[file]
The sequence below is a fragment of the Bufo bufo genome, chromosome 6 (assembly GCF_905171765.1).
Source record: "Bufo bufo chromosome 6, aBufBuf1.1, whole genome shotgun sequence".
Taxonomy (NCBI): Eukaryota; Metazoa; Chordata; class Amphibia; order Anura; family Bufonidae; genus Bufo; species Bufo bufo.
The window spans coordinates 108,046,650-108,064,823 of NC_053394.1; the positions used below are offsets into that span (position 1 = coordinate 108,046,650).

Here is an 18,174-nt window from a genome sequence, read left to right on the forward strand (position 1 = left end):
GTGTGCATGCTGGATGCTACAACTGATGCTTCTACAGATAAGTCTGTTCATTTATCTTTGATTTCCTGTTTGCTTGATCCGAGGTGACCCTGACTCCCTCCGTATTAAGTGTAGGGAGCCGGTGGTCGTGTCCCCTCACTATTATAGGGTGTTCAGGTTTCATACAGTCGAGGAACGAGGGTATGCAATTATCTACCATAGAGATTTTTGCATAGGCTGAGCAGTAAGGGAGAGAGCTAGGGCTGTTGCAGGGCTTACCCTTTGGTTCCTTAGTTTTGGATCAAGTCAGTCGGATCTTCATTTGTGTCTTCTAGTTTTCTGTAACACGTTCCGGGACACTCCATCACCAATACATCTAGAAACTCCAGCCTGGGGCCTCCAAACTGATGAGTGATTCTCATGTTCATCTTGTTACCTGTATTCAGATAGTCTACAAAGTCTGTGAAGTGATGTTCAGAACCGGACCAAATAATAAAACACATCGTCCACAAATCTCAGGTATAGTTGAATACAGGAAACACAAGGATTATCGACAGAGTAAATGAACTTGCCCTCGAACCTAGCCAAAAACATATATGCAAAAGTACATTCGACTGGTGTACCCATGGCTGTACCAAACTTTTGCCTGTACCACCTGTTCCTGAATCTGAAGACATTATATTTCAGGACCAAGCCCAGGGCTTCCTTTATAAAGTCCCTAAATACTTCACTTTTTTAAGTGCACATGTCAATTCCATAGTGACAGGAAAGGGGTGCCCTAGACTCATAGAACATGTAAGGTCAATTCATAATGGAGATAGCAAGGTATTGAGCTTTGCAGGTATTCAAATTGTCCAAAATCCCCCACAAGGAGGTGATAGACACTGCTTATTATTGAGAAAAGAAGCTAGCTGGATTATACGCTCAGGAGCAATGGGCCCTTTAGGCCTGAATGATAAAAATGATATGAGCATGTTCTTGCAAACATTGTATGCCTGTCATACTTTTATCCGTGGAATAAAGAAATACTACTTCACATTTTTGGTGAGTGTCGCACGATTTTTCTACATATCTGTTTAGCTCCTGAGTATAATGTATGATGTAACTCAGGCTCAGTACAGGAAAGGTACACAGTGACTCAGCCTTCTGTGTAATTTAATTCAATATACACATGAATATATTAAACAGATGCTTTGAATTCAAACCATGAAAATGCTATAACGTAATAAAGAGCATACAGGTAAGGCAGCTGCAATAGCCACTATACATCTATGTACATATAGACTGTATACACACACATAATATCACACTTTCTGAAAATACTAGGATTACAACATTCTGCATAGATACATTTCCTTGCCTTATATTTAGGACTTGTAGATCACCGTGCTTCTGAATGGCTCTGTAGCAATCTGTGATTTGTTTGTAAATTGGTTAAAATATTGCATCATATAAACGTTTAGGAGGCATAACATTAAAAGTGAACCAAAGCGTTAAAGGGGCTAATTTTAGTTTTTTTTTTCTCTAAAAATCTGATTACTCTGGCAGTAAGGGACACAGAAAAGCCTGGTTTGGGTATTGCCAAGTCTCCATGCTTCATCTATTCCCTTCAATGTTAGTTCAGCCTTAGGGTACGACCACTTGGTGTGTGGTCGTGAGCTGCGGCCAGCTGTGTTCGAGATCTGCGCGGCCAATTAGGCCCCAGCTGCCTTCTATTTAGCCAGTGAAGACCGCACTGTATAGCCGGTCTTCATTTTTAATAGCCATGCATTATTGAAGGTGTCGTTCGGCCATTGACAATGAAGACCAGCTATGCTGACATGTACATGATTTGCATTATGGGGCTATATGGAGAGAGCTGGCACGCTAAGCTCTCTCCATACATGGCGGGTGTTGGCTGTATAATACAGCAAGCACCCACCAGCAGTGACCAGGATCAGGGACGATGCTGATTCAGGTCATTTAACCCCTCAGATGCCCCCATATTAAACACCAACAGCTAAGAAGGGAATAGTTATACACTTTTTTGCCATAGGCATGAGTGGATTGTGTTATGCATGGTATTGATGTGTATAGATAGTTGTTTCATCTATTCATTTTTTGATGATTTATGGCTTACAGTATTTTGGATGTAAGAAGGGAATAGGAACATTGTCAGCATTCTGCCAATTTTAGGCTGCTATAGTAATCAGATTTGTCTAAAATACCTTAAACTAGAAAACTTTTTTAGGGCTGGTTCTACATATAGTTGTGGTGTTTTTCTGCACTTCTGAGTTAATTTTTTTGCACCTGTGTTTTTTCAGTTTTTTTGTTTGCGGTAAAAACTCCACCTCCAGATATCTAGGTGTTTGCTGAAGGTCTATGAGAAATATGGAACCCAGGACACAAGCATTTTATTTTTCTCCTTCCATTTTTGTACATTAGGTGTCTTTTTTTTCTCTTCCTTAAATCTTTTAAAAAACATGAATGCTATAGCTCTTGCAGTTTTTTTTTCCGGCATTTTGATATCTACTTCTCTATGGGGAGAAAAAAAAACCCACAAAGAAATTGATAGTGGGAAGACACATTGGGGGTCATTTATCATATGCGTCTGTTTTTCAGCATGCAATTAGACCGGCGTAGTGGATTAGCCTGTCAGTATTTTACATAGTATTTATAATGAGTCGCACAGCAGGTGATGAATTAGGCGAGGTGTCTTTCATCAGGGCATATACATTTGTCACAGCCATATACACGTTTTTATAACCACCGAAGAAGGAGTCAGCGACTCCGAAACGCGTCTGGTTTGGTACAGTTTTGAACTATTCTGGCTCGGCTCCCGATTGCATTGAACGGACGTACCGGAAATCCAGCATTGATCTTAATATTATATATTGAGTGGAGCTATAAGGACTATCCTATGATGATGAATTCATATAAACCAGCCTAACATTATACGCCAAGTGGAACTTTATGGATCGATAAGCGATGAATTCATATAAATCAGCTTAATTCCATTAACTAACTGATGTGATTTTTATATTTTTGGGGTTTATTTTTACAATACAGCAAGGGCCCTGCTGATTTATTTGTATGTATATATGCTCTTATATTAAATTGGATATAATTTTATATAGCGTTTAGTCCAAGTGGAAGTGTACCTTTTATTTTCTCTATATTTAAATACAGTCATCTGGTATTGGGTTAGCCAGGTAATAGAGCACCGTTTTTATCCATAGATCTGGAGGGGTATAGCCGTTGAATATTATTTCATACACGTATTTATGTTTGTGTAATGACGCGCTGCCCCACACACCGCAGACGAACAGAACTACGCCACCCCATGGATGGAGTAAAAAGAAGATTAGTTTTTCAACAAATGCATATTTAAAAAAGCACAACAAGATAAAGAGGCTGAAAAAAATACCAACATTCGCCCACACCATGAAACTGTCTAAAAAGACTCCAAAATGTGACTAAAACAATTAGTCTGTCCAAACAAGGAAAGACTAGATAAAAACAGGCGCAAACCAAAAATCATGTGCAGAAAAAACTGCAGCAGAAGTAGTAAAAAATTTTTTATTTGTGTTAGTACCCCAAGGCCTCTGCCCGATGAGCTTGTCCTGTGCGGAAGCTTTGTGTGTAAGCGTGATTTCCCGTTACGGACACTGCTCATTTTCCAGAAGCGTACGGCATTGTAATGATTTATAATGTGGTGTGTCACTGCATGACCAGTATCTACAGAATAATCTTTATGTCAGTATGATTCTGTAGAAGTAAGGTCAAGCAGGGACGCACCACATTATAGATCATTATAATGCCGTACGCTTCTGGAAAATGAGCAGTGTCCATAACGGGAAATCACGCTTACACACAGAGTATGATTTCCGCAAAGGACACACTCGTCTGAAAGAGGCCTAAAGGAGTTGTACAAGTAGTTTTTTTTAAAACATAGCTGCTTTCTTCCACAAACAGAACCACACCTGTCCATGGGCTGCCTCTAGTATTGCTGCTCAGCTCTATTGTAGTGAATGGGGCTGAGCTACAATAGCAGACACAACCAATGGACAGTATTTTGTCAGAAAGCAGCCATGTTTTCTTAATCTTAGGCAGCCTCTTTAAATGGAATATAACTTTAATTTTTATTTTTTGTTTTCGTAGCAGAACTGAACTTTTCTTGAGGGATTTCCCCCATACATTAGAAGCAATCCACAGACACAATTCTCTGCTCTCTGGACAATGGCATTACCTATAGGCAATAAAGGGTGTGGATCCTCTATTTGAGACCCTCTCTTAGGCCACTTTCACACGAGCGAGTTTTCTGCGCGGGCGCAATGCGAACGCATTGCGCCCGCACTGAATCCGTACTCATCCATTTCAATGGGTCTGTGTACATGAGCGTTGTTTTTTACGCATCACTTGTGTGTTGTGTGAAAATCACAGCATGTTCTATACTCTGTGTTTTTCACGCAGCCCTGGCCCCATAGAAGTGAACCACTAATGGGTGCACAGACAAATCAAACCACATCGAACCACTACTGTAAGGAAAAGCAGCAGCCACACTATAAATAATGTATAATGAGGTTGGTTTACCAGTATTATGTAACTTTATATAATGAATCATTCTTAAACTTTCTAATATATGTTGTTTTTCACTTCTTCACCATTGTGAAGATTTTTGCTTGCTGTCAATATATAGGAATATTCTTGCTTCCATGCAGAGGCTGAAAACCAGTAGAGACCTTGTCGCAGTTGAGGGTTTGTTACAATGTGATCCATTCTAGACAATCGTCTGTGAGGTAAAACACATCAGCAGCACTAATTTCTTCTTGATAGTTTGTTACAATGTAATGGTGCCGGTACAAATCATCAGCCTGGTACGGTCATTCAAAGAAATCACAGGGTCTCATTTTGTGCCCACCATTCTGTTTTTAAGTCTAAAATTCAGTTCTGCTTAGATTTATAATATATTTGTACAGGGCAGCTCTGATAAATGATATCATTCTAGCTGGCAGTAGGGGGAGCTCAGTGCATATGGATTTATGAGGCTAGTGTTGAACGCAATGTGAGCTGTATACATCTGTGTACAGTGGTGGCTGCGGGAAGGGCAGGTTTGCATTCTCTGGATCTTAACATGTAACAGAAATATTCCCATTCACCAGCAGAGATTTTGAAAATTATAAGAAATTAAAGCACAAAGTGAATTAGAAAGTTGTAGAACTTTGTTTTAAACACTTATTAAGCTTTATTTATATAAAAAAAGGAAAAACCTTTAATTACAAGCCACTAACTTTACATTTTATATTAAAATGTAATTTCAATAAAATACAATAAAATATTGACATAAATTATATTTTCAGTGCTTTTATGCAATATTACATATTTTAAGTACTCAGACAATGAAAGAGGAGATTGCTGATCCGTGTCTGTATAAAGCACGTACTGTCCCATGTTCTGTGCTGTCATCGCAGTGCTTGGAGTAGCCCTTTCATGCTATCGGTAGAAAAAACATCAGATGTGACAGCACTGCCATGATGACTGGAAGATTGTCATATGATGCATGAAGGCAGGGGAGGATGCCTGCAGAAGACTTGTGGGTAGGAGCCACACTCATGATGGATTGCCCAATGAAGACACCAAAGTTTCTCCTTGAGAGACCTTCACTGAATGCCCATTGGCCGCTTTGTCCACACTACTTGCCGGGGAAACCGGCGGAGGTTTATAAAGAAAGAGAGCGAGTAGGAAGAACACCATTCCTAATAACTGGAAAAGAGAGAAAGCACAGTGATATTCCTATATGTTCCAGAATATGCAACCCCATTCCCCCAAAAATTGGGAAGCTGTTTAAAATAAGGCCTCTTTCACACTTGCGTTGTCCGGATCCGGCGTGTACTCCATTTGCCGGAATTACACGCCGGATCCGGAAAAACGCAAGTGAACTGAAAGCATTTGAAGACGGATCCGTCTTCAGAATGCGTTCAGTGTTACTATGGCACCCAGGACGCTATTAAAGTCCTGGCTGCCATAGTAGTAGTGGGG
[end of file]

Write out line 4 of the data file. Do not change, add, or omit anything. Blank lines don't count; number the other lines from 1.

The window spans coordinates 108,046,650-108,064,823 of NC_053394.1; the positions used below are offsets into that span (position 1 = coordinate 108,046,650).